Rank #1: Will President Trump's immigration ban survive?
Feb 03 2017
Rank #2: Pelosi signals next step. Does anyone get what they wanted?
Jan 10 2020
Rank #3: Five things we know now that we didn’t know last week
Dec 06 2019
Rank #4: Republicans’ defense of Trump grows frantic. Will it work?
Oct 24 2019
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Rank #5: Should Trump be spending weekends at Mar-a-Lago?
Feb 10 2017
Rank #6: White House investigation reveals effort to justify Trump’s Ukraine aid decision
Nov 26 2019
Rank #7: How Trump is leveraging the presidency to campaign against Biden
Former vice president Joe Biden, the presumptive Democratic nominee, has spent the past few months holding virtual events, largely from his basement. President Trump, meanwhile, has resumed some travel, though in an official capacity as president and not as part of the campaign.
That distinction though, has been muddled as Trump’s travel schedule shows trips to the battleground states that are crucial to his reelection chances. And what’s more, these events have taken on clear campaign overtones: Supporters have lined the streets to greet his motorcade, and Trump’s campaign soundtrack even played inside a facility while he toured.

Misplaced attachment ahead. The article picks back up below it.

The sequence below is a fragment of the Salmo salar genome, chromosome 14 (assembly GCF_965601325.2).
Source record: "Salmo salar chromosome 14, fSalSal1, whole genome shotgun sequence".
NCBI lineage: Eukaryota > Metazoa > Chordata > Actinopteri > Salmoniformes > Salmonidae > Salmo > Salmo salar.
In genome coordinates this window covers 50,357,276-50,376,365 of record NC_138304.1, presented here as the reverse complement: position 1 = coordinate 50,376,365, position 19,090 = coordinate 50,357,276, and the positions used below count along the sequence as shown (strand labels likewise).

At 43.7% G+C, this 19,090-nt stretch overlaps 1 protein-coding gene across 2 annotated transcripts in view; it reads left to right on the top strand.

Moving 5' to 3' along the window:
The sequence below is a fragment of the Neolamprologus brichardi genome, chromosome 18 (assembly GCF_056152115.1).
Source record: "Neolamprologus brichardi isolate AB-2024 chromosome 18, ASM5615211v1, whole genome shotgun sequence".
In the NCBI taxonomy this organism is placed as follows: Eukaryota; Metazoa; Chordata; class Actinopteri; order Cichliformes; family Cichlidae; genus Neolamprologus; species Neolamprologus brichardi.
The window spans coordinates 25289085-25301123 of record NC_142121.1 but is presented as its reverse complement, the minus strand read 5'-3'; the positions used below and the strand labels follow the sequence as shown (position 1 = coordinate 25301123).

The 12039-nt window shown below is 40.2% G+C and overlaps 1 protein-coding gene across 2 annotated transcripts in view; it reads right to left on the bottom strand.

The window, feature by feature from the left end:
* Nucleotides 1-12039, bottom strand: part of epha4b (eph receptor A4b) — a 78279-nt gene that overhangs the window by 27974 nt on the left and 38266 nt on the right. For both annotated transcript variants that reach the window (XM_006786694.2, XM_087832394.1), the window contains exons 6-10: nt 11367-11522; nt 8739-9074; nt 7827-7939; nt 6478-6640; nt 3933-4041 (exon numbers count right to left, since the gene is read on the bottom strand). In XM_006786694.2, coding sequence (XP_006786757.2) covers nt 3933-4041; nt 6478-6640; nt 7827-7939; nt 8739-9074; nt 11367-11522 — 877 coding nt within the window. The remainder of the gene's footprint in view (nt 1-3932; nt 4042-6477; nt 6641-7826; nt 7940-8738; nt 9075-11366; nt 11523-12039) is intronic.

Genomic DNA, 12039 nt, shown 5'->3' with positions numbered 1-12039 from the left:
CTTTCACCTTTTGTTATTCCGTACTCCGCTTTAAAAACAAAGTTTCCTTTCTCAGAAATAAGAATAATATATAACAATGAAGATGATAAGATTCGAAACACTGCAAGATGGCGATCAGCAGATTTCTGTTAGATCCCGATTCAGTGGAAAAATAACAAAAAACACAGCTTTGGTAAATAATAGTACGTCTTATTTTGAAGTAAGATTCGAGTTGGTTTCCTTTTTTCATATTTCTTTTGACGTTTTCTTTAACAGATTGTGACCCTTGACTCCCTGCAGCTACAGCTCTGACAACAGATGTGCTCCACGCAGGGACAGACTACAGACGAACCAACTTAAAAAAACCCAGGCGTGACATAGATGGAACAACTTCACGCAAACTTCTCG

Is Trump leveraging unfair advantages with an election just six months away? What powers does he have to ensure he can safely resume the kinds of large campaign events that are among his most powerful political tools?
On this episode of the“Can He Do That?” podcast, political reporters Sean Sullivan and Toluse Olorunnipa discuss how the two campaigns are handling these unprecedented circumstances, and how the president’s power in crisis can affect his ability to reach voters.